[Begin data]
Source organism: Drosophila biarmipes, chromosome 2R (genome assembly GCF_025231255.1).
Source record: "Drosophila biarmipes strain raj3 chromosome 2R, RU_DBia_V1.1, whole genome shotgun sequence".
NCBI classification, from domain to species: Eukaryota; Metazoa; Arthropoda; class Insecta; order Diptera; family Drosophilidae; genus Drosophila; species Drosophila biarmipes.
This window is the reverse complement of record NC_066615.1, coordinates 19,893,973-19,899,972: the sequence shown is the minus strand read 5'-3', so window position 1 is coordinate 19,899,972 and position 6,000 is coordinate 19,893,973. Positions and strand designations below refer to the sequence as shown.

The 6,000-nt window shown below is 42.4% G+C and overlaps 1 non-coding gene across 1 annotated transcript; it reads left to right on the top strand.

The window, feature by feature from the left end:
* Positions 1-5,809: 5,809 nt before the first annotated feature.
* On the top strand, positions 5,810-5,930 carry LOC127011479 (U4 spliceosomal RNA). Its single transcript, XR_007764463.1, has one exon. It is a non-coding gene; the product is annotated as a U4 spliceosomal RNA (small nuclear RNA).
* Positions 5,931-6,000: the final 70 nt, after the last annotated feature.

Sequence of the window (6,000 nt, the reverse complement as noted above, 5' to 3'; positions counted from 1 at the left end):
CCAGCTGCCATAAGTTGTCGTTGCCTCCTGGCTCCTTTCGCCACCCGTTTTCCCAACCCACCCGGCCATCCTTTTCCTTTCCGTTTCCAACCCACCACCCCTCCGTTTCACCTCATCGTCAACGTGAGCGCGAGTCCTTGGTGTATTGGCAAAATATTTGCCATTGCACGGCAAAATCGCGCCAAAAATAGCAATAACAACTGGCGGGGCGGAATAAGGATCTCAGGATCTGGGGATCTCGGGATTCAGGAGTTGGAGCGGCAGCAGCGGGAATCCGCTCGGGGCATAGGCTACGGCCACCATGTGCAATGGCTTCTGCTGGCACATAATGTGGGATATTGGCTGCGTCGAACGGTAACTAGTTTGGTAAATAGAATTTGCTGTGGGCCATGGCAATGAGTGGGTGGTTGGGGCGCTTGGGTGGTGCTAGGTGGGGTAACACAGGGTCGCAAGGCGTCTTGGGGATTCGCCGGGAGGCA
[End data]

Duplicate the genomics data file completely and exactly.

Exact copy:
Source organism: Drosophila biarmipes, chromosome 2R (genome assembly GCF_025231255.1).
Source record: "Drosophila biarmipes strain raj3 chromosome 2R, RU_DBia_V1.1, whole genome shotgun sequence".
NCBI classification, from domain to species: Eukaryota; Metazoa; Arthropoda; class Insecta; order Diptera; family Drosophilidae; genus Drosophila; species Drosophila biarmipes.
This window is the reverse complement of record NC_066615.1, coordinates 19,893,973-19,899,972: the sequence shown is the minus strand read 5'-3', so window position 1 is coordinate 19,899,972 and position 6,000 is coordinate 19,893,973. Positions and strand designations below refer to the sequence as shown.

The 6,000-nt window shown below is 42.4% G+C and overlaps 1 non-coding gene across 1 annotated transcript; it reads left to right on the top strand.

The window, feature by feature from the left end:
* Positions 1-5,809: 5,809 nt before the first annotated feature.
* On the top strand, positions 5,810-5,930 carry LOC127011479 (U4 spliceosomal RNA). Its single transcript, XR_007764463.1, has one exon. It is a non-coding gene; the product is annotated as a U4 spliceosomal RNA (small nuclear RNA).
* Positions 5,931-6,000: the final 70 nt, after the last annotated feature.

Sequence of the window (6,000 nt, the reverse complement as noted above, 5' to 3'; positions counted from 1 at the left end):
CCAGCTGCCATAAGTTGTCGTTGCCTCCTGGCTCCTTTCGCCACCCGTTTTCCCAACCCACCCGGCCATCCTTTTCCTTTCCGTTTCCAACCCACCACCCCTCCGTTTCACCTCATCGTCAACGTGAGCGCGAGTCCTTGGTGTATTGGCAAAATATTTGCCATTGCACGGCAAAATCGCGCCAAAAATAGCAATAACAACTGGCGGGGCGGAATAAGGATCTCAGGATCTGGGGATCTCGGGATTCAGGAGTTGGAGCGGCAGCAGCGGGAATCCGCTCGGGGCATAGGCTACGGCCACCATGTGCAATGGCTTCTGCTGGCACATAATGTGGGATATTGGCTGCGTCGAACGGTAACTAGTTTGGTAAATAGAATTTGCTGTGGGCCATGGCAATGAGTGGGTGGTTGGGGCGCTTGGGTGGTGCTAGGTGGGGTAACACAGGGTCGCAAGGCGTCTTGGGGATTCGCCGGGAGGCA